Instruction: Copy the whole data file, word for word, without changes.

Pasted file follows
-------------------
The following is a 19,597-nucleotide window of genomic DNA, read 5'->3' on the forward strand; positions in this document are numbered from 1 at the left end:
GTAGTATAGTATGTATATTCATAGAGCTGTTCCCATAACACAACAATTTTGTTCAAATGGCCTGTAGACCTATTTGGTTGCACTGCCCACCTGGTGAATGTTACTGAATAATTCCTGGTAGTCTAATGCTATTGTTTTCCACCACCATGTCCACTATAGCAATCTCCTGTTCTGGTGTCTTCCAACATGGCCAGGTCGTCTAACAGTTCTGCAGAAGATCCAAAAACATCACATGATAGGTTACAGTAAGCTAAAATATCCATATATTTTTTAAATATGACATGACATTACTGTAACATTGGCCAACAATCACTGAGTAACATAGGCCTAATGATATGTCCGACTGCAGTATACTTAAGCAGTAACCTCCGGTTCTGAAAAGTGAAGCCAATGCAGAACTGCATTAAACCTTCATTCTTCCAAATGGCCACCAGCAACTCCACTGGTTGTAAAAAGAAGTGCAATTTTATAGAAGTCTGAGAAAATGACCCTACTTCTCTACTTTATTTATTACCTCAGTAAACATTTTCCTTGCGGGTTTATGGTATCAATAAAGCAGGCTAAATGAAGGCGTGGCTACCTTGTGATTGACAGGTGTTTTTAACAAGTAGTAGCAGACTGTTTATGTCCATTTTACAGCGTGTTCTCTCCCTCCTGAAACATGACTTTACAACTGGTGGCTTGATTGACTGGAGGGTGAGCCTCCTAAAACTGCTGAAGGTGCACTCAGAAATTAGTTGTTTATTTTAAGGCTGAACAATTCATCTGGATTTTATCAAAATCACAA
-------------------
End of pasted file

The following is a 19,597-nucleotide window of genomic DNA, read 5'->3' on the forward strand; positions in this document are numbered from 1 at the left end:
GTAGTATAGTATGTATATTCATAGAGCTGTTCCCATAACACAACAATTTTGTTCAAATGGCCTGTAGACCTATTTGGTTGCACTGCCCACCTGGTGAATGTTACTGAATAATTCCTGGTAGTCTAATGCTATTGTTTTCCACCACCATGTCCACTATAGCAATCTCCTGTTCTGGTGTCTTCCAACATGGCCAGGTCGTCTAACAGTTCTGCAGAAGATCCAAAAACATCACATGATAGGTTACAGTAAGCTAAAATATCCATATATTTTTTAAATATGACATGACATTACTGTAACATTGGCCAACAATCACTGAGTAACATAGGCCTAATGATATGTCCGACTGCAGTATACTTAAGCAGTAACCTCCGGTTCTGAAAAGTGAAGCCAATGCAGAACTGCATTAAACCTTCATTCTTCCAAATGGCCACCAGCAACTCCACTGGTTGTAAAAAGAAGTGCAATTTTATAGAAGTCTGAGAAAATGACCCTACTTCTCTACTTTATTTATTACCTCAGTAAACATTTTCCTTGCGGGTTTATGGTATCAATAAAGCAGGCTAAATGAAGGCGTGGCTACCTTGTGATTGACAGGTGTTTTTAACAAGTAGTAGCAGACTGTTTATGTCCATTTTACAGCGTGTTCTCTCCCTCCTGAAACATGACTTTACAACTGGTGGCTTGATTGACTGGAGGGTGAGCCTCCTAAAACTGCTGAAGGTGCACTCAGAAATTAGTTGTTTATTTTAAGGCTGAACAATTCATCTGGATTTTATCAAAATCACAA